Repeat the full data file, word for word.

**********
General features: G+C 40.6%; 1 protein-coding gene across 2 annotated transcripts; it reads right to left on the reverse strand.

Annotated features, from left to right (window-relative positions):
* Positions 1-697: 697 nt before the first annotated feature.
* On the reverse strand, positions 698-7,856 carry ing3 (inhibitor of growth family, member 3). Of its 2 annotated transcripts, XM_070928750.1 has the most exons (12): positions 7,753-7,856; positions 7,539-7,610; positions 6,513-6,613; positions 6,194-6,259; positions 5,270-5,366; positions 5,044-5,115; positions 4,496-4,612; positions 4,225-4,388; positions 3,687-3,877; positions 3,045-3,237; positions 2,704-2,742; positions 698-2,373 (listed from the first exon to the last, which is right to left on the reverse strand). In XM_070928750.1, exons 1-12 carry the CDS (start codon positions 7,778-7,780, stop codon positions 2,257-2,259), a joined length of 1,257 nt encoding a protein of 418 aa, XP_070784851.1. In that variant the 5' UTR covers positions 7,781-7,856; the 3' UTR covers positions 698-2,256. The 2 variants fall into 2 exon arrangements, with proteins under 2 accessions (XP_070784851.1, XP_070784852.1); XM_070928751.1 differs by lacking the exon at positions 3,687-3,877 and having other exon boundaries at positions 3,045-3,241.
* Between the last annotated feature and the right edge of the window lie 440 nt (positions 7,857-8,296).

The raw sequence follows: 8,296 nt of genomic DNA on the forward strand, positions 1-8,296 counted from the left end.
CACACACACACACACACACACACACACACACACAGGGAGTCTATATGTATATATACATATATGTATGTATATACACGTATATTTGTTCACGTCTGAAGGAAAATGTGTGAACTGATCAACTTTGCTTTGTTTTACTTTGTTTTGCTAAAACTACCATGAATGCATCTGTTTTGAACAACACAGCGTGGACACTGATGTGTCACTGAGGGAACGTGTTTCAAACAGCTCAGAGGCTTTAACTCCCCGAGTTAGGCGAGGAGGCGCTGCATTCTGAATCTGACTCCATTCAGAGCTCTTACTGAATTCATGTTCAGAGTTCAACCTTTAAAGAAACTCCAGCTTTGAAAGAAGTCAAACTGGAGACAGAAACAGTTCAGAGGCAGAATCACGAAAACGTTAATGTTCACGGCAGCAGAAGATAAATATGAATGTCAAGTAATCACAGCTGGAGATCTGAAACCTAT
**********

General features: G+C 40.6%; 1 protein-coding gene across 2 annotated transcripts; it reads right to left on the reverse strand.

Annotated features, from left to right (window-relative positions):
* Positions 1-697: 697 nt before the first annotated feature.
* On the reverse strand, positions 698-7,856 carry ing3 (inhibitor of growth family, member 3). Of its 2 annotated transcripts, XM_070928750.1 has the most exons (12): positions 7,753-7,856; positions 7,539-7,610; positions 6,513-6,613; positions 6,194-6,259; positions 5,270-5,366; positions 5,044-5,115; positions 4,496-4,612; positions 4,225-4,388; positions 3,687-3,877; positions 3,045-3,237; positions 2,704-2,742; positions 698-2,373 (listed from the first exon to the last, which is right to left on the reverse strand). In XM_070928750.1, exons 1-12 carry the CDS (start codon positions 7,778-7,780, stop codon positions 2,257-2,259), a joined length of 1,257 nt encoding a protein of 418 aa, XP_070784851.1. In that variant the 5' UTR covers positions 7,781-7,856; the 3' UTR covers positions 698-2,256. The 2 variants fall into 2 exon arrangements, with proteins under 2 accessions (XP_070784851.1, XP_070784852.1); XM_070928751.1 differs by lacking the exon at positions 3,687-3,877 and having other exon boundaries at positions 3,045-3,241.
* Between the last annotated feature and the right edge of the window lie 440 nt (positions 7,857-8,296).

The raw sequence follows: 8,296 nt of genomic DNA on the forward strand, positions 1-8,296 counted from the left end.
CACACACACACACACACACACACACACACACACAGGGAGTCTATATGTATATATACATATATGTATGTATATACACGTATATTTGTTCACGTCTGAAGGAAAATGTGTGAACTGATCAACTTTGCTTTGTTTTACTTTGTTTTGCTAAAACTACCATGAATGCATCTGTTTTGAACAACACAGCGTGGACACTGATGTGTCACTGAGGGAACGTGTTTCAAACAGCTCAGAGGCTTTAACTCCCCGAGTTAGGCGAGGAGGCGCTGCATTCTGAATCTGACTCCATTCAGAGCTCTTACTGAATTCATGTTCAGAGTTCAACCTTTAAAGAAACTCCAGCTTTGAAAGAAGTCAAACTGGAGACAGAAACAGTTCAGAGGCAGAATCACGAAAACGTTAATGTTCACGGCAGCAGAAGATAAATATGAATGTCAAGTAATCACAGCTGGAGATCTGAAACCTAT